This information is provided by the National Institutes of Health (NIH) Genetic and Rare Diseases Information Center (GARD).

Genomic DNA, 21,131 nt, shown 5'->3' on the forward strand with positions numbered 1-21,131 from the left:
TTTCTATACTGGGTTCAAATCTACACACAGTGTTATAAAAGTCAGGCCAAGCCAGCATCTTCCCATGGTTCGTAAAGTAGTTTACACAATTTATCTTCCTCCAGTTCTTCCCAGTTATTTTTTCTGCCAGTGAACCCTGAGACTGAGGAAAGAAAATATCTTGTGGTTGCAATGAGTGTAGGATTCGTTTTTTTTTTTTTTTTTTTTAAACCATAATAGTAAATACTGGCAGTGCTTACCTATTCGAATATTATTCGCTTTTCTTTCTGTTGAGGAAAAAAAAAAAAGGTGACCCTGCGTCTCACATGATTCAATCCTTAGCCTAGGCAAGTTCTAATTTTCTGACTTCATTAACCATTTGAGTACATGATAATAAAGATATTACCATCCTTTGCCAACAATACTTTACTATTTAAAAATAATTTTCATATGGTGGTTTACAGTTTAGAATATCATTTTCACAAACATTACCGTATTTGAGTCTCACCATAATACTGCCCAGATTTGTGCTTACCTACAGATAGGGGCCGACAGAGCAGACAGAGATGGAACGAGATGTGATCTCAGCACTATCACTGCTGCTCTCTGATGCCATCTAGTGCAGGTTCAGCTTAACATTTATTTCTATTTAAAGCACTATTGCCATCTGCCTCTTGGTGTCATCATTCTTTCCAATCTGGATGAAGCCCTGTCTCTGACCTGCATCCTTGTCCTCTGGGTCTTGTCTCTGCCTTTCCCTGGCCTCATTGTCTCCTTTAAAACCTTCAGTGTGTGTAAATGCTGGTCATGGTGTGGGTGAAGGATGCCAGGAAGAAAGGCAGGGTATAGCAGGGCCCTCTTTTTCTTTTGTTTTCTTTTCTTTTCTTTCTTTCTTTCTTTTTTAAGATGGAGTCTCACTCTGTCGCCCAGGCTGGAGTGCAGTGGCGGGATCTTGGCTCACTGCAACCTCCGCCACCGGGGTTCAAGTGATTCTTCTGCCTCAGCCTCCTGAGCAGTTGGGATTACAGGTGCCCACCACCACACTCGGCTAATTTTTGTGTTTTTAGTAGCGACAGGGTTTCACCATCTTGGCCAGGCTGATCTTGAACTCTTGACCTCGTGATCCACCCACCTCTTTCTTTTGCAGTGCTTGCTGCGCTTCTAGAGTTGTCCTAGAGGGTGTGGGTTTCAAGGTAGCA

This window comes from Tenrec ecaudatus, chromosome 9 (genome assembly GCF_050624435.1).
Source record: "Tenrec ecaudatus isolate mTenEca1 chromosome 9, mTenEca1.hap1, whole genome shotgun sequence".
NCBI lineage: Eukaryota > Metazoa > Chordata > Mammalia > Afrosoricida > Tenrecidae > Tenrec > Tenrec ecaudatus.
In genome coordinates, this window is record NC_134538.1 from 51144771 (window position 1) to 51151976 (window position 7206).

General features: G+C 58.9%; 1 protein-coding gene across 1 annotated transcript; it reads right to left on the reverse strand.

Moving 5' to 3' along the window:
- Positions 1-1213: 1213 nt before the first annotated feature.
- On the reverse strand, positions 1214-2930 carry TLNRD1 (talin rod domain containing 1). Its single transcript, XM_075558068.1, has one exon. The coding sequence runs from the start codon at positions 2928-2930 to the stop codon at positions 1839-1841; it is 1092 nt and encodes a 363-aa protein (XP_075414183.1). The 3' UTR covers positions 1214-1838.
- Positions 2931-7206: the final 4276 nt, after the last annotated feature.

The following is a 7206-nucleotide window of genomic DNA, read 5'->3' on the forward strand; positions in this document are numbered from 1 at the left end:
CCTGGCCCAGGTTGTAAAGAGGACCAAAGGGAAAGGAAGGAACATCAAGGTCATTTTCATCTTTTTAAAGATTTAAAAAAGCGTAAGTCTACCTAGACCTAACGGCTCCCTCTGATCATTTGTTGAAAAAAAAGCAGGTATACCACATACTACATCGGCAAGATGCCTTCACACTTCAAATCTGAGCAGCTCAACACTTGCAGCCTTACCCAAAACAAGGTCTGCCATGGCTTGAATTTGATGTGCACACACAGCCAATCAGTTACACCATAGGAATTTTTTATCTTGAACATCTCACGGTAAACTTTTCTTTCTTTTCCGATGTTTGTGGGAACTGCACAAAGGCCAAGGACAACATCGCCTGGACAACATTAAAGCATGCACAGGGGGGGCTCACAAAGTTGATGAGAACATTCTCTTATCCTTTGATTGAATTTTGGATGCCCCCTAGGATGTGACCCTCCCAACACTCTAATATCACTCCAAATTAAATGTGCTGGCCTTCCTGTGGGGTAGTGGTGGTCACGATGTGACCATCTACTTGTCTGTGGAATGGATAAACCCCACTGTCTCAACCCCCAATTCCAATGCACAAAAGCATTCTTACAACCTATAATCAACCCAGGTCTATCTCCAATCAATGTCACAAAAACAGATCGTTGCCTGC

Popliteal pterygium syndrome is a condition that affects the development of the face, skin, and genitals. Most people with this disorder are born with a cleft lip and/or a cleft palate. Other symptoms may include depressions (pits) near the center of the lower lip, small mounds of tissue on the lower lip, or missing teeth. Other features may include webs of skin on the backs of the legs across the knee joint (popliteal pterygium), webbing or fusion of the fingers or toes (syndactyly), triangular shaped folds of skin over the nails of the large toes, and tissue connecting the upper and lower eyelids or the upper and lower jaw. Affected people may also have abnormal genitals. There is no growth delay and intelligence is usually normal. Inheritance is autosomal dominant. It is caused by mutations in the IRF6 gene. Treatment may include reconstructive surgery for the oral defects, such as the cleft lip and cleft palate, and for other defects such as the popliteal pterygium or abnormal genitalia.
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